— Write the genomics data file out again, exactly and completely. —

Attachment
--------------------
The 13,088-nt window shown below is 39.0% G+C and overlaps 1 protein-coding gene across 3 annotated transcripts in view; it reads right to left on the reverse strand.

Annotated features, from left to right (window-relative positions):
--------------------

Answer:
The 13,088-nt window shown below is 39.0% G+C and overlaps 1 protein-coding gene across 3 annotated transcripts in view; it reads right to left on the reverse strand.

Annotated features, from left to right (window-relative positions):